Solomon Mahlangu was a normal high school student who decided to become a freedom fighter in the 1970s due to the brutality and hardships with which black South Africans were being treated by the whites.
In September 1976, he and a dozen other young people joined the military wing of the African National Congress (ANC) and left South Africa for Angola and Mozambique to be trained as uMkhonto weSizwe soldiers.
It was there that Mahlangu learnt more about the struggle for freedom.
What made his story so famous was the fact that he was hanged by the apartheid regime in 1979 for a crime he did not commit. This happened some moments after coming back to the country in 1977.
It was the period of the first anniversary of the Soweto uprising, and Mahlangu and two of his comrades were on their way to join the protests when they were stopped by a policeman who demanded to see what they were having in their possession.
After a search of their suitcases, the police found that they were carrying guns, grenades and pamphlets, a situation which many say should have been expected considering the training in sabotage and military combat they had received.
Mahlangu and his other comrade Mondy Motloung fled the scene into a warehouse. It is said that Motloung, out of panic and in search of Mahlangu, began firing shots, killing two employees of the warehouse in the process.
He was, however, overpowered by onlookers when his gun jammed. After severe beatings, Motloung and Mahlangu were detained in John Vorster Square and subjected to further beatings.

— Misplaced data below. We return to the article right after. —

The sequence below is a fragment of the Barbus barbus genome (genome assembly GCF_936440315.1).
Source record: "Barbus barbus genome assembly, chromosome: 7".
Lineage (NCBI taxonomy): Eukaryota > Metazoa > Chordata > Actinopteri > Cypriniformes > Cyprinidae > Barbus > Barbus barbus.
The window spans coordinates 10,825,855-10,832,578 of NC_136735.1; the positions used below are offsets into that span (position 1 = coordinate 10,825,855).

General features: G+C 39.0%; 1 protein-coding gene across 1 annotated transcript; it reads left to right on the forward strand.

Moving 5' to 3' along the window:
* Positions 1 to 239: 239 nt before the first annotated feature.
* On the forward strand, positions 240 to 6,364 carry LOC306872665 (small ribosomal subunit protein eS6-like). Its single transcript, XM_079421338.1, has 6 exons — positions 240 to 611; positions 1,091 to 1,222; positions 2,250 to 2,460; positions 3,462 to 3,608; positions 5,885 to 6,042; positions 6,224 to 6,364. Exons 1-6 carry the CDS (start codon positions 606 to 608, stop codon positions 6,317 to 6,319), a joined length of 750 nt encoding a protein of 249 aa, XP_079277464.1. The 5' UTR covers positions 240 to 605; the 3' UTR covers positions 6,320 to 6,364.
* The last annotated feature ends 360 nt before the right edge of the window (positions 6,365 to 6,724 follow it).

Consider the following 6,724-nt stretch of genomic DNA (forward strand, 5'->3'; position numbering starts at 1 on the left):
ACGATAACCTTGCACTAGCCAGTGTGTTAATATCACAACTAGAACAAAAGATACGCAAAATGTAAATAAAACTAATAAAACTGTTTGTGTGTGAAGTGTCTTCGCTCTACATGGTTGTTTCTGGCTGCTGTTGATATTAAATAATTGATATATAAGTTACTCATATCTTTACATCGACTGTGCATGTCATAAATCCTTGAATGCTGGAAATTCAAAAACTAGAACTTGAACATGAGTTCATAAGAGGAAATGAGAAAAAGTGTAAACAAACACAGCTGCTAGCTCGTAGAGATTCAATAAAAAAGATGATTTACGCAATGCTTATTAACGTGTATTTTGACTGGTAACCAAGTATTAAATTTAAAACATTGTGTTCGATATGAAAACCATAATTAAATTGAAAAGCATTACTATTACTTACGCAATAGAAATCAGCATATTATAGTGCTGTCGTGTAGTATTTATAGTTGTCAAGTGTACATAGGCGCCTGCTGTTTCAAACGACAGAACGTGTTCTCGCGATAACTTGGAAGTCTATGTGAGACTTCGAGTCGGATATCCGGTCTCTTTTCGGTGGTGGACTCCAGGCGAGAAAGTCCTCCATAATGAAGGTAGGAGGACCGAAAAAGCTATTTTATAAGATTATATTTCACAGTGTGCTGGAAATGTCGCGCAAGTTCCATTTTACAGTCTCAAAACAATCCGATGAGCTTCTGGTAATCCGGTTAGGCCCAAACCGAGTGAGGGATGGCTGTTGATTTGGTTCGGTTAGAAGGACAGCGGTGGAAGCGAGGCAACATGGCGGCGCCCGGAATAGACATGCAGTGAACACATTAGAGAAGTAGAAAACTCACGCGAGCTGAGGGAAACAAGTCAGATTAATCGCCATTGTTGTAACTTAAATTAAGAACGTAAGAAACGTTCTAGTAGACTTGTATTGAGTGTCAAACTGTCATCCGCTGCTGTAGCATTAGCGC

Motloung developed brain damage out of the beatings and was deemed not fit to stand trial.
Mahlangu was subsequently charged with sabotage and two counts of murder, even though he did not fire the shots.
The prosecution’s argument was that Mahlangu had shared intent with Motloung and hence he was guilty.
The 22-year-old was sentenced to death and eventually hanged on April 6, 1979, despite pleas by various governments and the UN for his release.
When he was taken to be hanged at the gallows at Pretoria Central Prison, Mahlangu refused to be handcuffed, insisting that he wanted to die like a soldier.
His famous statement prior to his death was: “My blood will nourish the tree that will bear the fruits of freedom. Tell my people that I love them. They must continue the fight.”
Thirty-nine years after his execution, Mahlangu’s legacy is still being celebrated by many, particularly, young South Africans.
Apart from having various institutions and major roads being named after him, a film was recently created to chronicle his life and times.
Below is a trailer for the movie, Kalushi: